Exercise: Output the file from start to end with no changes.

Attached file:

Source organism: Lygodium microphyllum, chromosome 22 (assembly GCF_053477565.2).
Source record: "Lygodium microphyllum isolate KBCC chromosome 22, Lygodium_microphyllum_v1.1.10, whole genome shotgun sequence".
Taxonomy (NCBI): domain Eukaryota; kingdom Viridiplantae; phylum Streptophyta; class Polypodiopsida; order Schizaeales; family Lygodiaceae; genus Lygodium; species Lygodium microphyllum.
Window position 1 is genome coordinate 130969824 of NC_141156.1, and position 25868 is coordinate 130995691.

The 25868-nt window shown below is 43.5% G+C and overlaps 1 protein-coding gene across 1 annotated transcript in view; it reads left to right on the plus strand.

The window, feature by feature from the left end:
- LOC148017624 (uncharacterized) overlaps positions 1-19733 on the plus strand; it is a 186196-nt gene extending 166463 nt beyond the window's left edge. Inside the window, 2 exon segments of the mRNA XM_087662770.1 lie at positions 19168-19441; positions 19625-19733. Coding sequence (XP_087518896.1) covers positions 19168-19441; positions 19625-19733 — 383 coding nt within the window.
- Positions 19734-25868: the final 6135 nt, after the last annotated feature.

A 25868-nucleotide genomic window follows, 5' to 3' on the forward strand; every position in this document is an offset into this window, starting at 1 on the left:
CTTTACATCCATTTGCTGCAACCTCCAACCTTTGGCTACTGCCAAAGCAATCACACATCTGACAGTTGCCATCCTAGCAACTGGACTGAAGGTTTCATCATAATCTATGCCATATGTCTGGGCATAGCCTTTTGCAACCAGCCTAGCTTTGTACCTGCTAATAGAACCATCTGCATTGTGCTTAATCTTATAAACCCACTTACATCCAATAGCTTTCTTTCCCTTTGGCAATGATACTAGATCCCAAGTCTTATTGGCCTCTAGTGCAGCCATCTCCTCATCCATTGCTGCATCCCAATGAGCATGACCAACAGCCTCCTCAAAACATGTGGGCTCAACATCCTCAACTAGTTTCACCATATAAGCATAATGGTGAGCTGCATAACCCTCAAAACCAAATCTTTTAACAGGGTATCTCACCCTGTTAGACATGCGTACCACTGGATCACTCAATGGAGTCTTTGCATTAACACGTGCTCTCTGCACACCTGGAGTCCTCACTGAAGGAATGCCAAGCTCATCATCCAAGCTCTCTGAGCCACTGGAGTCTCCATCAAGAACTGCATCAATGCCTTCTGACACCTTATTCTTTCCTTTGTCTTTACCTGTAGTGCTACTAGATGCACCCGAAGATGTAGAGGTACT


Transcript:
Source organism: Lygodium microphyllum, chromosome 22 (assembly GCF_053477565.2).
Source record: "Lygodium microphyllum isolate KBCC chromosome 22, Lygodium_microphyllum_v1.1.10, whole genome shotgun sequence".
Taxonomy (NCBI): domain Eukaryota; kingdom Viridiplantae; phylum Streptophyta; class Polypodiopsida; order Schizaeales; family Lygodiaceae; genus Lygodium; species Lygodium microphyllum.
Window position 1 is genome coordinate 130969824 of NC_141156.1, and position 25868 is coordinate 130995691.

The 25868-nt window shown below is 43.5% G+C and overlaps 1 protein-coding gene across 1 annotated transcript in view; it reads left to right on the plus strand.

The window, feature by feature from the left end:
- LOC148017624 (uncharacterized) overlaps positions 1-19733 on the plus strand; it is a 186196-nt gene extending 166463 nt beyond the window's left edge. Inside the window, 2 exon segments of the mRNA XM_087662770.1 lie at positions 19168-19441; positions 19625-19733. Coding sequence (XP_087518896.1) covers positions 19168-19441; positions 19625-19733 — 383 coding nt within the window.
- Positions 19734-25868: the final 6135 nt, after the last annotated feature.

A 25868-nucleotide genomic window follows, 5' to 3' on the forward strand; every position in this document is an offset into this window, starting at 1 on the left:
CTTTACATCCATTTGCTGCAACCTCCAACCTTTGGCTACTGCCAAAGCAATCACACATCTGACAGTTGCCATCCTAGCAACTGGACTGAAGGTTTCATCATAATCTATGCCATATGTCTGGGCATAGCCTTTTGCAACCAGCCTAGCTTTGTACCTGCTAATAGAACCATCTGCATTGTGCTTAATCTTATAAACCCACTTACATCCAATAGCTTTCTTTCCCTTTGGCAATGATACTAGATCCCAAGTCTTATTGGCCTCTAGTGCAGCCATCTCCTCATCCATTGCTGCATCCCAATGAGCATGACCAACAGCCTCCTCAAAACATGTGGGCTCAACATCCTCAACTAGTTTCACCATATAAGCATAATGGTGAGCTGCATAACCCTCAAAACCAAATCTTTTAACAGGGTATCTCACCCTGTTAGACATGCGTACCACTGGATCACTCAATGGAGTCTTTGCATTAACACGTGCTCTCTGCACACCTGGAGTCCTCACTGAAGGAATGCCAAGCTCATCATCCAAGCTCTCTGAGCCACTGGAGTCTCCATCAAGAACTGCATCAATGCCTTCTGACACCTTATTCTTTCCTTTGTCTTTACCTGTAGTGCTACTAGATGCACCCGAAGATGTAGAGGTACT